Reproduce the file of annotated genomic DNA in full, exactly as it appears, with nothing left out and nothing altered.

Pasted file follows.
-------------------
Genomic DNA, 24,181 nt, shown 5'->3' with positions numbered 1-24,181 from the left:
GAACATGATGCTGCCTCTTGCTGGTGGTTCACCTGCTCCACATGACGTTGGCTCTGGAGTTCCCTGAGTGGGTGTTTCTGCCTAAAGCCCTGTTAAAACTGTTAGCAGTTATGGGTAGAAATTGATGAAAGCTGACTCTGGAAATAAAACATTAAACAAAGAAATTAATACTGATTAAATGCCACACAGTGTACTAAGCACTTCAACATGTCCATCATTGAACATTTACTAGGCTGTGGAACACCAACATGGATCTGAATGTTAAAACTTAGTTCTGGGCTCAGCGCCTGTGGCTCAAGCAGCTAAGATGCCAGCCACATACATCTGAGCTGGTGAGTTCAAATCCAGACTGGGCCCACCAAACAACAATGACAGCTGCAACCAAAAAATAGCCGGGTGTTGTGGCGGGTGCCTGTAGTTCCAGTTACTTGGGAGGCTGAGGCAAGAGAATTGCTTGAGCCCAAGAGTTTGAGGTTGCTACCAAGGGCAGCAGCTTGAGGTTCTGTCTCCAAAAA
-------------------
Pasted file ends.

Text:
Genomic DNA, 24,181 nt, shown 5'->3' with positions numbered 1-24,181 from the left:
GAACATGATGCTGCCTCTTGCTGGTGGTTCACCTGCTCCACATGACGTTGGCTCTGGAGTTCCCTGAGTGGGTGTTTCTGCCTAAAGCCCTGTTAAAACTGTTAGCAGTTATGGGTAGAAATTGATGAAAGCTGACTCTGGAAATAAAACATTAAACAAAGAAATTAATACTGATTAAATGCCACACAGTGTACTAAGCACTTCAACATGTCCATCATTGAACATTTACTAGGCTGTGGAACACCAACATGGATCTGAATGTTAAAACTTAGTTCTGGGCTCAGCGCCTGTGGCTCAAGCAGCTAAGATGCCAGCCACATACATCTGAGCTGGTGAGTTCAAATCCAGACTGGGCCCACCAAACAACAATGACAGCTGCAACCAAAAAATAGCCGGGTGTTGTGGCGGGTGCCTGTAGTTCCAGTTACTTGGGAGGCTGAGGCAAGAGAATTGCTTGAGCCCAAGAGTTTGAGGTTGCTACCAAGGGCAGCAGCTTGAGGTTCTGTCTCCAAAAA